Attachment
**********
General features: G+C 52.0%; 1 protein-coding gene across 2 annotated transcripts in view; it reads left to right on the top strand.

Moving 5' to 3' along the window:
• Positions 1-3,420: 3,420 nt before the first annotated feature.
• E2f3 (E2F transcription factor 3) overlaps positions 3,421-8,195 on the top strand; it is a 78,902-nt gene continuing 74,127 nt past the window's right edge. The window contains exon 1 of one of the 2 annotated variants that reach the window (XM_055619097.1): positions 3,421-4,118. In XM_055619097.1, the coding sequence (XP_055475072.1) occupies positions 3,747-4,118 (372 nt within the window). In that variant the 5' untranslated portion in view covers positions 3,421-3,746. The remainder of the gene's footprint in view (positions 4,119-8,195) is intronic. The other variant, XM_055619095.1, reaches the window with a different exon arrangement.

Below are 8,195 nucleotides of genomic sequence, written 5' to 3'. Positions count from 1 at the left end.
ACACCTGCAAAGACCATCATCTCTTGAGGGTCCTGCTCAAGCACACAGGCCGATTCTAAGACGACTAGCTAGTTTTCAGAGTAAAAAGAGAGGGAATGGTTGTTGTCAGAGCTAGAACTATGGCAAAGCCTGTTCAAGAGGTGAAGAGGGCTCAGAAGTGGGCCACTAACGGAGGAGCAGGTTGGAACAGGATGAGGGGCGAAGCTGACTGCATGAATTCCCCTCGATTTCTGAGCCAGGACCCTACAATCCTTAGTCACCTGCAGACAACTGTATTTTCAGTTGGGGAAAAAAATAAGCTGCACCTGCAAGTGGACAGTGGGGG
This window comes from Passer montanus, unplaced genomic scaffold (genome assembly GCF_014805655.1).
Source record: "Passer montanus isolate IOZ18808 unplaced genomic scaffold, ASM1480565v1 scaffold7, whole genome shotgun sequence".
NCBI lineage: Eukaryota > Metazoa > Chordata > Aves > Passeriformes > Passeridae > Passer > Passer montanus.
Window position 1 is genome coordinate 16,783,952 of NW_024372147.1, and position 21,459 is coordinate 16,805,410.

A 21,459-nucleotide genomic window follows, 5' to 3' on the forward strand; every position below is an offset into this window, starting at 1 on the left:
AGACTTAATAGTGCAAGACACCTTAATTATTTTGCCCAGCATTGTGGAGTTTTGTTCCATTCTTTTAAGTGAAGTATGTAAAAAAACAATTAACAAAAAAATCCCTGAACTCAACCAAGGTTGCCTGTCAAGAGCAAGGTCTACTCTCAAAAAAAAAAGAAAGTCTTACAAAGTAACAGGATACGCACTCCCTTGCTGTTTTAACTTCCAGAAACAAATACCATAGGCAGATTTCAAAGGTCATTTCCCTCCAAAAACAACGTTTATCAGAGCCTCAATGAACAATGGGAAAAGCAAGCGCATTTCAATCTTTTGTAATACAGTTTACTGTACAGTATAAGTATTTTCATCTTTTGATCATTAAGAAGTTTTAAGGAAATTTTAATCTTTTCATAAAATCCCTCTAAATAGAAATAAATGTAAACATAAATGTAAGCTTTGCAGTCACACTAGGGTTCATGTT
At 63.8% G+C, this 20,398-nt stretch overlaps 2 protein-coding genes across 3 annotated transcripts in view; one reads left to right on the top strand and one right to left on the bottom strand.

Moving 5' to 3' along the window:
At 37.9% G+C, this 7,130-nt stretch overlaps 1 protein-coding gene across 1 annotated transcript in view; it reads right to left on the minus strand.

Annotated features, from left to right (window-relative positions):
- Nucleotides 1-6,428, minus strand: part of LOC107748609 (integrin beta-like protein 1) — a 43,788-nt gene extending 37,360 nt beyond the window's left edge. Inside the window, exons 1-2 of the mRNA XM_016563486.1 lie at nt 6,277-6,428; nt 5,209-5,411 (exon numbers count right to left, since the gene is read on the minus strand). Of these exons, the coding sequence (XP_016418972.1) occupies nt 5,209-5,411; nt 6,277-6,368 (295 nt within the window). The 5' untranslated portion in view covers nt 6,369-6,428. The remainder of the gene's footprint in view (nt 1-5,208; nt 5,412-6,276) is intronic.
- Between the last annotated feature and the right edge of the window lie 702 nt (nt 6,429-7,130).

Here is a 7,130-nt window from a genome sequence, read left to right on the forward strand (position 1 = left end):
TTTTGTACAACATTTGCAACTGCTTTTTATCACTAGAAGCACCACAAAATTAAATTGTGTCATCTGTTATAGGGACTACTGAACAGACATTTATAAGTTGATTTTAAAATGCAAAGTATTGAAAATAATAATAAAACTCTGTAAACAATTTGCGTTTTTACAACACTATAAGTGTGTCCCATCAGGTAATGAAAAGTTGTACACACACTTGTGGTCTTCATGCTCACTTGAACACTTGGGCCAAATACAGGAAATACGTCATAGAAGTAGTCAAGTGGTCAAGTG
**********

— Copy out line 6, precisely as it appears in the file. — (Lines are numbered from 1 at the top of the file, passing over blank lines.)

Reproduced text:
ACACCTGCAAAGACCATCATCTCTTGAGGGTCCTGCTCAAGCACACAGGCCGATTCTAAGACGACTAGCTAGTTTTCAGAGTAAAAAGAGAGGGAATGGTTGTTGTCAGAGCTAGAACTATGGCAAAGCCTGTTCAAGAGGTGAAGAGGGCTCAGAAGTGGGCCACTAACGGAGGAGCAGGTTGGAACAGGATGAGGGGCGAAGCTGACTGCATGAATTCCCCTCGATTTCTGAGCCAGGACCCTACAATCCTTAGTCACCTGCAGACAACTGTATTTTCAGTTGGGGAAAAAAATAAGCTGCACCTGCAAGTGGACAGTGGGGG